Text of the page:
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Groupset Quality

RowCycleRowCycle Posts: 367
edited June 2011 in Workshop
What advantage to I get by going 'up' in groupset? I.e. Sora -> Tiagra -> 105 -> Ultegra -> DuraAce.

It costs more, but does it perform better, is it lighter, is it more durable, all of the above?

Thanks

Posts

  • P_TuckerP_Tucker Posts: 1,878
    Perform better - a bit, but not really above 105
    Lighter - yes
    More durable - no
    More BLING - yes
    much more expensive - yes
  • ChrisSAChrisSA Posts: 455
    10spd on 105 (and Tiagra soon). Technology trickles down, so next year's Tiagra is similar in weight and spec to this/last year's 105.

    What are you thinking of upgrading?
  • RowCycleRowCycle Posts: 367
    I'm not.

    I've always stuck Sora bits on my commuting/winter bike. Theory that it's cheaper when it needs replacing.

    Particualrly I wondered if more expensive bits were more durable, and Sora whilst cheap to replace would need it more often. Got me on to thinking that there must be some benefits of more expensive bits so wondered what they were...
  • topdudetopdude Posts: 1,557
    Very little real advantage It's mostly marketing nonsense.
    They could make just one groupset of good quality that looks good at a reasonable price but that would not suit the accountants :?

    Sora kit does exactly the same job as Dura Ace, the lever pulls the cable and the mech moves the same distance. Same with the brakes.
    But they make Sora look plain and DA a bit more bling so we perceive extra value and feel a need to move UP the range.

    Same thing with helmets, cheap ones look naff, expensive ones look cool, but they are made of the same stuff :?:

    Rant over, I'm currently looking for some rapidfire shifters for a hybrid, I don't want Alivio i want Deore :wink:
    He is not the messiah, he is a very naughty boy !!
  • aguillaraguillar Posts: 21
    Can't see the sense in spending money when you don't have to but would mention I've done 100k miles over the last 13 years on my Dura-Ace 9 speed stuff. Gone through a huge number of chains and a goodly number of jockey wheels and cassettes but mechs and shifters are still mint. Prior to that I used to find rear mechs would develop wear after a couple of years...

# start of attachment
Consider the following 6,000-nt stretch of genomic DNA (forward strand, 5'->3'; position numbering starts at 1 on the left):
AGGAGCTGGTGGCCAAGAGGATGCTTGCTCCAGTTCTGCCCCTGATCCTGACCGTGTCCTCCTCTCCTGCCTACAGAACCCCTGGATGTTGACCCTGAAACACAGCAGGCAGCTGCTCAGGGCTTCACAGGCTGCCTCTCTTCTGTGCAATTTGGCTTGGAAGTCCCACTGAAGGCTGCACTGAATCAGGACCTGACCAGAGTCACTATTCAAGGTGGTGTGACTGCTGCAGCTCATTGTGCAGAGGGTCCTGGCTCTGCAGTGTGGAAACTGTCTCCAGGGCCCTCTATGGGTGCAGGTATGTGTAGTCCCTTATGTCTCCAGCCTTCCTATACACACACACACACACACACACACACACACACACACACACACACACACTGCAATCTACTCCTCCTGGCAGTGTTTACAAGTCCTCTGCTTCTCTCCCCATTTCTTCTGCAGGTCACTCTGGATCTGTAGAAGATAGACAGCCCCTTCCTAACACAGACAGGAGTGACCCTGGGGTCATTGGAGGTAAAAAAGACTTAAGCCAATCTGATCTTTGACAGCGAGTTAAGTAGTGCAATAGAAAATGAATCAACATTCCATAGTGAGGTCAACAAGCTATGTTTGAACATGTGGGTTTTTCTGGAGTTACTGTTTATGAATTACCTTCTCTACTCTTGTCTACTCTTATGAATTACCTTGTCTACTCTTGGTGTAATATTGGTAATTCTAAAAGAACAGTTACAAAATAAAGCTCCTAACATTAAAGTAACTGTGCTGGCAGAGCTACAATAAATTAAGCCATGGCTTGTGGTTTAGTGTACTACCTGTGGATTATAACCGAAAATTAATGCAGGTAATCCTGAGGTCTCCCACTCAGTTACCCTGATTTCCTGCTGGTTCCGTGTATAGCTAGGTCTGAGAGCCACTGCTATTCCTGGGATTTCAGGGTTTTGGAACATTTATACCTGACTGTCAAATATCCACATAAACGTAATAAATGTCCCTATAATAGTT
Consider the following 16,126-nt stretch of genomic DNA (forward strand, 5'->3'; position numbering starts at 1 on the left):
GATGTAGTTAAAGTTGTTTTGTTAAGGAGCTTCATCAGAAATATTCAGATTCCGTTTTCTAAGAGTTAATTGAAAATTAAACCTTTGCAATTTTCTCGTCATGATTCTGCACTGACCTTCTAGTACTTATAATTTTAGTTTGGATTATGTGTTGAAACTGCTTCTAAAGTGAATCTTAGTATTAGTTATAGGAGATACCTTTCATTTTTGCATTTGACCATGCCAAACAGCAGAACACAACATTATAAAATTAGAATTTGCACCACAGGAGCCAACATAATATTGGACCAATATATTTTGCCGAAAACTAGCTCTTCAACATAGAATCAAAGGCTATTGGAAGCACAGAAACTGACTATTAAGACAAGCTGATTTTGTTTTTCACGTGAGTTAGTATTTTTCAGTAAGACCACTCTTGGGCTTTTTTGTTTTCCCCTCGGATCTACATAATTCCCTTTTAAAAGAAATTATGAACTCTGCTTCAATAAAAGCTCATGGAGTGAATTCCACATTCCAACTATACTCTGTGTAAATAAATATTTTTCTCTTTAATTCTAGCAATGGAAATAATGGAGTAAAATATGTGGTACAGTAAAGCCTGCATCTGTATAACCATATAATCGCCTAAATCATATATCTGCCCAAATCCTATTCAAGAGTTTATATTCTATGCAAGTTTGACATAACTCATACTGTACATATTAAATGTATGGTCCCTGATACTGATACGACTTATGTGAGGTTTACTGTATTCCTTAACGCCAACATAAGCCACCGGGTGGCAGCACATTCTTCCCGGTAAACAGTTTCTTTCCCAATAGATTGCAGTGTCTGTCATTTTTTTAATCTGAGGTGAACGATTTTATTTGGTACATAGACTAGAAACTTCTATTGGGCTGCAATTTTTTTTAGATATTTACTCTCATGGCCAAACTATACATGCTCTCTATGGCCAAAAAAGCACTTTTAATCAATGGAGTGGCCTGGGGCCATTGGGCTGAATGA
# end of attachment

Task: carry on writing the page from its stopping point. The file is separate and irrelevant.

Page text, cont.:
• will3will3 Posts: 2,173
    I's not quite true to say that they're all the same, for example you'll find better bearings in the higher end bits than in the cheap stuff. eg you'll find a rolling element bearing in your tension pulley on an XT mech wheras there'll be a plain bush in Alivio etc etc. These should last a bit longer.

    Whether you really notice or not,.......
  • stoobydalestoobydale Posts: 535
    What advantage to I get by going 'up' in groupset? I.e

    Sora -> Tiagra -> 105 -> Ultegra -> DuraAce -> Mirage -> Veloce -> Centaur -> Chorus -> Record etc.

    Kudos,Quality, Looks, Spares, better and better the further you go. :lol:

    Sorry I just can't help myself today. :oops:
  • Monty DogMonty Dog Posts: 20,614
    IME the better quality of materials and finish of most high-end stuff does mean it lasts longer - particularly if ridden all year. Some low rent stuff uses heavier steel parts or bare alloy which rusts/ corrodes in no time. The only exception are some expensive chains and cassettes - the cost of low weight is shorter life. The best compromise is to go with high-end components and mid-range consumables i.e. chain, cassette, brake blocks etc. In general, I only replace stuff when it's worn out or transfer to a lower bike - it works out cheaper to buy a Record mech every few years than keeping 6 cheapy ones on the go!
    Make mine an Italian, with Campagnolo on the side..
  • Functionally there is also a difference when moving up from Sora to any higher level Shimano group since the shifters make it much easier to shift from the drops. Most people cannot shift using the Sora thumb levers from the drops without having to completely change their hand position. So in that case there is a good case to be made for moving away from Sora level shifters.